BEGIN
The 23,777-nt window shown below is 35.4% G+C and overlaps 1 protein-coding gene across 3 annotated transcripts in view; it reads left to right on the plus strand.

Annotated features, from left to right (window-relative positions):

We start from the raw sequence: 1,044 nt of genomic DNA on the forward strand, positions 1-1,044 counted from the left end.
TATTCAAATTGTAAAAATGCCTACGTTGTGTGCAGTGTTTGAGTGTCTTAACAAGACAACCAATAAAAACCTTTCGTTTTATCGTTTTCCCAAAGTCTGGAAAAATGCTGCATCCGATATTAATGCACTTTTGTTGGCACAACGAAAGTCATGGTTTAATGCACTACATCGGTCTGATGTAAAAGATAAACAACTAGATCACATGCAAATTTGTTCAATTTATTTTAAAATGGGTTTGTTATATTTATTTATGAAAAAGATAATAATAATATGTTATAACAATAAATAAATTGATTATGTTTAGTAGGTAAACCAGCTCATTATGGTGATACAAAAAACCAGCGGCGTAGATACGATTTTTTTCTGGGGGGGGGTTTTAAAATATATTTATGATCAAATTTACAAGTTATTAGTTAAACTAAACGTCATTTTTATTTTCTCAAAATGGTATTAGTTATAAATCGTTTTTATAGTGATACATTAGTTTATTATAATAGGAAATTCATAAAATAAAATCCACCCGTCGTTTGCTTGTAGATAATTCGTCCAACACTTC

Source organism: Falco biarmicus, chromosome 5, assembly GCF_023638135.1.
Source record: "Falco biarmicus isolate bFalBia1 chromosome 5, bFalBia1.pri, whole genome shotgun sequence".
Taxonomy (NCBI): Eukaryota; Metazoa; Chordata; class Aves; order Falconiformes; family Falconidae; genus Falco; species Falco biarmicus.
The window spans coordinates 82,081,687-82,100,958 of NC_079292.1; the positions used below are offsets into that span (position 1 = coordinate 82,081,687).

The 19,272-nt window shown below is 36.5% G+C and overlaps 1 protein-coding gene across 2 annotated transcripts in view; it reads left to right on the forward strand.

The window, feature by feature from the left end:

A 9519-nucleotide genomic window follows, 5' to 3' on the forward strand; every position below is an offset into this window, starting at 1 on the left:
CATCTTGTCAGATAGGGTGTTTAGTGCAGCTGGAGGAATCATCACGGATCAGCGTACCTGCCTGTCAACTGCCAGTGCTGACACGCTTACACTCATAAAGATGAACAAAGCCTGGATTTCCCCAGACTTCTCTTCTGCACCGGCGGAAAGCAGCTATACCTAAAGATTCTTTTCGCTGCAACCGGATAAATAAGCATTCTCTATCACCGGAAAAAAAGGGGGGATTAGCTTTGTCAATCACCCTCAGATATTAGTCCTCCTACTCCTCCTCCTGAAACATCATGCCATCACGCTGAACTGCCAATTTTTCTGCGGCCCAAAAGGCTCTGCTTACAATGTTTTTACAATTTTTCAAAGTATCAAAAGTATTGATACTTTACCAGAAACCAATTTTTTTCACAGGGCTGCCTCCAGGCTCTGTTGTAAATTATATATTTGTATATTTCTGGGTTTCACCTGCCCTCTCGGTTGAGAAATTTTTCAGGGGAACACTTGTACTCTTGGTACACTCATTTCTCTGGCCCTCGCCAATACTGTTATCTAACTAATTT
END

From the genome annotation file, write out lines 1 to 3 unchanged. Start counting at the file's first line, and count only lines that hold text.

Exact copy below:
The 23,777-nt window shown below is 35.4% G+C and overlaps 1 protein-coding gene across 3 annotated transcripts in view; it reads left to right on the plus strand.

Annotated features, from left to right (window-relative positions):

We start from the raw sequence: 1,044 nt of genomic DNA on the forward strand, positions 1-1,044 counted from the left end.